Melissa Ge, Jane Brodie, Bradley Evans, MD, Mark Borgaonkar, MD, MSc, FRCPC, David Pace, MD, MBA, FRCSC, Matthew Goldring, Darrell Boone, MD, FRCSC, Jerry McGrath, MD, FRCPC. Memorial University of Newfoundland
The Canadian Association of Gastroenterology (CAG) has implemented the Colonoscopy Skills Improvement (CSI) program across Canada with the goal of improving colonoscopy quality. The program’s efficacy has not yet been formally assessed.
This retrospective cohort study was performed on nineteen endoscopists practicing in a tertiary referral center who have undergone CSI training since October 2014. Fifty consecutive procedures immediately prior to, immediately after, and eight months after CSI training were included for each endoscopist. Data were extracted from the electronic medical record (EMR) and entered into SPSS version 20.0 for analysis. Student’s T-test was used to compare groups for continuous data; Chi-squared tests were used for categorical data. A p-value of less than 0.05 was considered significant.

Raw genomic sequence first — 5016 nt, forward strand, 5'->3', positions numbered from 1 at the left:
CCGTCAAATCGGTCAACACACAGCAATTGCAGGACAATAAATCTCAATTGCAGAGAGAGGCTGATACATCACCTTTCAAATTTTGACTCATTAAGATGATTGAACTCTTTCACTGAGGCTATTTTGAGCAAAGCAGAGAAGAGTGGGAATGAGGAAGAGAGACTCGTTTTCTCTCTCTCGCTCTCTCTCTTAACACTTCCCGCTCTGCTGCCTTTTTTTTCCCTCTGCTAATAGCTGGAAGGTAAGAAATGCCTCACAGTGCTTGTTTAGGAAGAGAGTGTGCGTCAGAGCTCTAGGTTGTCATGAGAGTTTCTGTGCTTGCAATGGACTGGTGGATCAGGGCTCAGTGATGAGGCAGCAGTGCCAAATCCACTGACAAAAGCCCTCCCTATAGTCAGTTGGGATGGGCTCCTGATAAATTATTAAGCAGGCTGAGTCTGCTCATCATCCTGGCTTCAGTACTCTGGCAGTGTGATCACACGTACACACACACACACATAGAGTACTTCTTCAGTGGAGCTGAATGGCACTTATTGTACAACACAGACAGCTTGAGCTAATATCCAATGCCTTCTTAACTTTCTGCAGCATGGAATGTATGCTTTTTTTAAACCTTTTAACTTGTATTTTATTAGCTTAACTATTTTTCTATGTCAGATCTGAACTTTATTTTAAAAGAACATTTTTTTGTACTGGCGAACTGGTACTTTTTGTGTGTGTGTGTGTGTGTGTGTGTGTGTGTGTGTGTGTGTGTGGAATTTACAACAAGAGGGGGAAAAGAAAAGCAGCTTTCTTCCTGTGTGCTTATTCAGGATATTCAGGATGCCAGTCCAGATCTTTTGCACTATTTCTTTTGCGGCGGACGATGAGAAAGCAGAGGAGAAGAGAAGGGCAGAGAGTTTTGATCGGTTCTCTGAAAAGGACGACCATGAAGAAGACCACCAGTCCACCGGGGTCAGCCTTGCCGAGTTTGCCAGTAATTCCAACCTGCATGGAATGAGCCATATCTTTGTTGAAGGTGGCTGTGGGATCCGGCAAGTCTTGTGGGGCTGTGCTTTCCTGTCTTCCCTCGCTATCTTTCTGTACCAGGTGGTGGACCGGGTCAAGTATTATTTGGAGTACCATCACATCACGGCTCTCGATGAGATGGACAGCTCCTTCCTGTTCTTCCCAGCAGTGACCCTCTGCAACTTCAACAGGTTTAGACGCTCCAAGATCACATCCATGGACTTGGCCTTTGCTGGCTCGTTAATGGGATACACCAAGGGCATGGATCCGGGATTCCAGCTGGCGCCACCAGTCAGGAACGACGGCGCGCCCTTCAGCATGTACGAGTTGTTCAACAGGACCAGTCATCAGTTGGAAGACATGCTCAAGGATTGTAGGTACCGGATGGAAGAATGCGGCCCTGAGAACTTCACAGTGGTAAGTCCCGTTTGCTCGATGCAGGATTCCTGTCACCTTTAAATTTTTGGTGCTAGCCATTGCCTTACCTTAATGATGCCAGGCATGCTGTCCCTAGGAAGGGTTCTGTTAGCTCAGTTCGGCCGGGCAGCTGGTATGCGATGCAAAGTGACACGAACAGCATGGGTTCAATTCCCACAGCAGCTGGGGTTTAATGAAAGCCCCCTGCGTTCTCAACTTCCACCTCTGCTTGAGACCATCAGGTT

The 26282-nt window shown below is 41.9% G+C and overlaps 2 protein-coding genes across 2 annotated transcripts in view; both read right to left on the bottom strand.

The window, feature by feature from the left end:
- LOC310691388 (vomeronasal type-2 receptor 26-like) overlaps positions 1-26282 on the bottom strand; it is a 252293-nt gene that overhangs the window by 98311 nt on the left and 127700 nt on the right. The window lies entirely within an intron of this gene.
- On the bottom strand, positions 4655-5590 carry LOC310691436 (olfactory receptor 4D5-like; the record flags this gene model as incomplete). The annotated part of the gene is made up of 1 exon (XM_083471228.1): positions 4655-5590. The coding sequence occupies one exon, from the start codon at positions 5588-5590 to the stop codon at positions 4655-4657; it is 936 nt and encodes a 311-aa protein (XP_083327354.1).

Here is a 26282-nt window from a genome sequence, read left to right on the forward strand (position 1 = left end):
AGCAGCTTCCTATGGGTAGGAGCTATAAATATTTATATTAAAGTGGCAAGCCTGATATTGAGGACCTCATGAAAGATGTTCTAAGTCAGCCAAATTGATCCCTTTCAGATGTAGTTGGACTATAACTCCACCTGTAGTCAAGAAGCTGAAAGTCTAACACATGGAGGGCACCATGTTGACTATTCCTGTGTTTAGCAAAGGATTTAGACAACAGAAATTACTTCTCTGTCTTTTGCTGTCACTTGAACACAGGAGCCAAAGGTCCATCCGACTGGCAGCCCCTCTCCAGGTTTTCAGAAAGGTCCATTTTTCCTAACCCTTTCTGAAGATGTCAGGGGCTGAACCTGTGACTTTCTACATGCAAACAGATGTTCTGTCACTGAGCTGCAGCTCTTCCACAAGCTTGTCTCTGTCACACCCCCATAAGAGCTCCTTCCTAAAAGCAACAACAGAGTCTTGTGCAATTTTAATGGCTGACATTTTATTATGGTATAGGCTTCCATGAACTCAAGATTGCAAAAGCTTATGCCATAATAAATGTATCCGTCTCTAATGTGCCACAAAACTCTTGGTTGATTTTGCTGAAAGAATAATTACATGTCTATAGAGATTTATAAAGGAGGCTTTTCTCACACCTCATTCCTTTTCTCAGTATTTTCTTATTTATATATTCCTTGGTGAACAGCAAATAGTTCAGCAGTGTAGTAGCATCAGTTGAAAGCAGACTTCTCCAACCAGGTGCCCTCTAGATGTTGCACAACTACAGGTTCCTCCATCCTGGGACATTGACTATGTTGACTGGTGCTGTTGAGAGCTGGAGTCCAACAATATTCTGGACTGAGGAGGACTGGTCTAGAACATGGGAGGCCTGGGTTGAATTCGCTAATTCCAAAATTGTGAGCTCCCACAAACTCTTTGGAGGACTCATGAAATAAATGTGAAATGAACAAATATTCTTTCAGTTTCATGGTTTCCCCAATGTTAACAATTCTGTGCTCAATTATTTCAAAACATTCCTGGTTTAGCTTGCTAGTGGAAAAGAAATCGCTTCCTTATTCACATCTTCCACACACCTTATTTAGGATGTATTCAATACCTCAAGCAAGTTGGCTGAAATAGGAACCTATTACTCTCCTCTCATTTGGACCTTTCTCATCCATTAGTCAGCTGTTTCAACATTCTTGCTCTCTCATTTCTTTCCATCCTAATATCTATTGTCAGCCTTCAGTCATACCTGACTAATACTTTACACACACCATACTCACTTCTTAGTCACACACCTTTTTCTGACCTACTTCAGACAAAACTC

Data for 2250 procedures have been analyzed. Patient groups immediately pre, post and eight months after CSI training were comparable in terms of: mean age (60.1yrs v. 60.4yrs v. 60.1yrs), sex (43.1% male v. 49.2% male v. 45.5% male), indication, and completion rate (94.0% v. 94.3% v. 94.4%). There was a statistically significant increase in withdrawal time (12.4min v. 13.2min, p = 0.043) immediately after CSI training. This was not maintained in the eight month follow up period (12.4min v. 12.3min, p = 0.940).
Participation in the CSI program is associated with increased withdrawal time immediately following training. However, this increase was not sustained at the eight-month follow up.
Presented at the SAGES 2017 Annual Meeting in Houston, TX.
Abstract ID: 87675
Program Number: P340
Presentation Session: iPoster Session (Non CME)
Presentation Type: Poster